Savanna: I don’t believe we will. Yes, scoring has gone crazy from time to time, but so many great names have come through NCAA gymnastics since Lichey. To think that another gymnast will come through that has the capability to score a perfect 40 when so many before them haven’t is a little hard to believe. I’d love to see someone take on the challenge though!
Tara: This is so hard! There’s a lot of signs that point toward the possibility, but it’s also very difficult. We’ve seen some gymnasts come close recently but have ultimately come up short. I’m OK with being proven wrong on this one, though, but at this point I think the answer is no.
Emily M: My gut says no, but honestly? My brain says Jade Carey just might do it.
Tavia: Sentimentally, I want to say Trinity Thomas will do it in her super senior year, but realistically the chances are slim to none.
Brandis: People are clearly forgetting that Thomas went 39.875 and 39.900 in the all-around at regionals last season. The odds are incredibly slim, but I think Thomas has a legit shot in her fifth and final season.
Alyssa: As much as judges’ scores have gone up, I do not think all judges will agree on a 10 on all four events for the same gymnast at the same meet. If it happens to anyone though, it will be Trinity Thomas this upcoming season.
UCLA has gone through a down period in recent years. How many years will it take to be a title contender again?
Elizabeth: I’m optimistic about Janelle McDonald right now, and the recruiting will always be strong, so I’ll say it’ll only take until 2024 for UCLA to be a contender again, with my definition of contender being making nationals and either also making the final or coming close to it.
Peri: UCLA’s last season making nationals was still before elites committed en masse beyond the core of UCLA, Florida, LSU and Utah. For the Bruins to be title contenders again will take a post-Olympic year-type set of incoming elites, so I’m also going with 2024.
Savanna: With Margzetta Frazier recently announcing her much anticipated fifth year, I really think this year will be the complete opposite of 2022. I think McDonald will have the Bruins in contention for the title during this upcoming season, 2023.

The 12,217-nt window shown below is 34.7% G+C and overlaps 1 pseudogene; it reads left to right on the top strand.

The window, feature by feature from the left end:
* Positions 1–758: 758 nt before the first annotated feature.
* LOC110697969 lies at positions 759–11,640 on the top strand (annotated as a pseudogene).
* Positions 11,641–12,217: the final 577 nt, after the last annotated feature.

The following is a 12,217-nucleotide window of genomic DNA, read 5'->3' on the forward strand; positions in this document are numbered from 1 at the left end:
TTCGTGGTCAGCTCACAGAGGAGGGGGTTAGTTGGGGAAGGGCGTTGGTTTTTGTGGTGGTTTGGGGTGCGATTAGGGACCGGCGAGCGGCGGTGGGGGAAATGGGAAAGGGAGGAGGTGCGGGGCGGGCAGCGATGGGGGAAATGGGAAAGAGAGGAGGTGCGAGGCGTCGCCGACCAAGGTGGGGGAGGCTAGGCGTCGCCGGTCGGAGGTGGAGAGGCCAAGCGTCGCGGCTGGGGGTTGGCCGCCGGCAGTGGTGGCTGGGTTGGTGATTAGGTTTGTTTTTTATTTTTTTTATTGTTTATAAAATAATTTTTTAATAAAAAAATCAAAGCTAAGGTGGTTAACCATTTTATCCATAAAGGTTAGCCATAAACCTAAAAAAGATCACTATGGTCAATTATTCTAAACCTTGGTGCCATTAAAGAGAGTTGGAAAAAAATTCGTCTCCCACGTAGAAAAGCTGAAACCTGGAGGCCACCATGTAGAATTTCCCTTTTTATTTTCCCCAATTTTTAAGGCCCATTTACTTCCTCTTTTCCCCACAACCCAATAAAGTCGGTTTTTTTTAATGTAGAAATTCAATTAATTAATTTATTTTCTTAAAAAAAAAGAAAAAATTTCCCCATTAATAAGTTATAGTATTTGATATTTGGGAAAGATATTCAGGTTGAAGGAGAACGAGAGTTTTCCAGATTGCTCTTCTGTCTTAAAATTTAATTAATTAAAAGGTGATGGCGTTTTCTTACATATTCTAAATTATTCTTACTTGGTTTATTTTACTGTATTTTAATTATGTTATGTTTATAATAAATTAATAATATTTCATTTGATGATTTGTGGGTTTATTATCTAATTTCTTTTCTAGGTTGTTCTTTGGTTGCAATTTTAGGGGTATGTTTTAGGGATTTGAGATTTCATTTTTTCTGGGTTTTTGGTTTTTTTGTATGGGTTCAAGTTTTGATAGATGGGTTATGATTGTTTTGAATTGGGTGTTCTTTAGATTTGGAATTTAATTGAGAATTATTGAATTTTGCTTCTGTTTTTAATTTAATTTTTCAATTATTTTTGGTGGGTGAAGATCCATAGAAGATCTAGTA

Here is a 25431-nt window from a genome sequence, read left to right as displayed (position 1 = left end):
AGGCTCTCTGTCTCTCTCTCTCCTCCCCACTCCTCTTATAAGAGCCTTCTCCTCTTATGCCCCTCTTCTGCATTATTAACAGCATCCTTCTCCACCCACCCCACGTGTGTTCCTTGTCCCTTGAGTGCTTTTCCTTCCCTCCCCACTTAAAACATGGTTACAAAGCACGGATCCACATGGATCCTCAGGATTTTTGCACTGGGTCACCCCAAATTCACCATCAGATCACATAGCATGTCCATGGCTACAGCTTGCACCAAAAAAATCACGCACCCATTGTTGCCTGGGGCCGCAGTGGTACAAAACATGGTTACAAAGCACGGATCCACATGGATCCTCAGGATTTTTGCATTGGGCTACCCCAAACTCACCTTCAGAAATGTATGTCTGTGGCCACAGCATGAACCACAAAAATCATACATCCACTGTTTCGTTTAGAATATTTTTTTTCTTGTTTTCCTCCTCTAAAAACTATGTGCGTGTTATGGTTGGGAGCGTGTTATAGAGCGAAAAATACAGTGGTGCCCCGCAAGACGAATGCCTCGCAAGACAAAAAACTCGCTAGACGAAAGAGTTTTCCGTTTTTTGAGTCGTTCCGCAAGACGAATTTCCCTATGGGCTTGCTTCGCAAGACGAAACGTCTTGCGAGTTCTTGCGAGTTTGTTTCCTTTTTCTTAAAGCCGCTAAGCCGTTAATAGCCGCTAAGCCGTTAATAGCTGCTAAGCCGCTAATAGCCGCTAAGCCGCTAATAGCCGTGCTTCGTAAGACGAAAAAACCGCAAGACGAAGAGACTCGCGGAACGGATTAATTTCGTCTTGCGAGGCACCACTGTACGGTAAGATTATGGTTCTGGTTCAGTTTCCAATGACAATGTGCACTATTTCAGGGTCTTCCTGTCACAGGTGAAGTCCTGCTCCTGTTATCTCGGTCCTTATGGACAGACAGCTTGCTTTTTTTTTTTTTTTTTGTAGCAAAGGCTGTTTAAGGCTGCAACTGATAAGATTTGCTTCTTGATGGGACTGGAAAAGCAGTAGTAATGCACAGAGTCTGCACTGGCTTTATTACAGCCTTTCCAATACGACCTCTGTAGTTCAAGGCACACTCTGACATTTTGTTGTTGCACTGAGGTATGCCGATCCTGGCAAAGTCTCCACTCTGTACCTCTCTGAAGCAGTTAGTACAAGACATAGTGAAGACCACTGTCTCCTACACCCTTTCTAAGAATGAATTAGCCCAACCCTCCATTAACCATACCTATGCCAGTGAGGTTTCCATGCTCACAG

Tara: UCLA has the roster and recruiting to contend sooner rather than later. I’m excited to see what McDonald can do with the program, but I’m going to say that it will take at least a year of transition before we see the Bruins emerge as a title contender again. I’m thinking it’ll be 2024, and if not, then 2025.
Emily M: The McDonald hire was a great move, in my opinion. Frazier coming back for a fifth year signals a better team atmosphere already. I do think there will be growing pains, but I expect 2023 to be smoother than 2022 was. There are some big incoming names, a hallmark of course for UCLA, but I’ll be interested to see how McDonald shapes recruiting in the coming years. I expect we’ll see a few more very strong level 10s than we’re used to joining the Bruin ranks, which just might be what UCLA has been missing. I think 2025 will be a breakout.
Tavia: I’m thinking it’ll take a couple years to get UCLA back on track. 2025 seems like a reasonable time for the Bruins to be back in contention. That will allow for a couple years of rebuilding and working on the team culture.
Brandis: I’m going to echo Savanna here as I expect UCLA to bounce back almost immediately. I don’t necessarily think the Bruins will challenge for a natty this season, but with the talent already on the roster and a very promising coaching change, I think UCLA will be in the hunt for one last Pac-12 title before it transitions to the Big Ten.
Alyssa: UCLA was so close to making it back to nationals this past season, and I don’t think it will take more than another season or two for the Bruins to actually do it. Once
UCLA makes it back, I would consider it in the conversation for the national title as well.
Kindler has already shown she is one of the greatest NCAA gymnastics coaches of all time, with five team titles already. How many will she win in all in her career?
Elizabeth: Kindler is not shy about saying she likes to win. Plus, she’s still relatively young and her teams are still dominating. I think she breaks the team record of 10 (or at least the 10 it’s at now) and goes on to win two to four more, so 12-14 total.
Savanna: Kindler lives and breathes coaching gymnastics and her teams are strong and only getting stronger, so I think she takes it up a notch and gets 15 total national championships.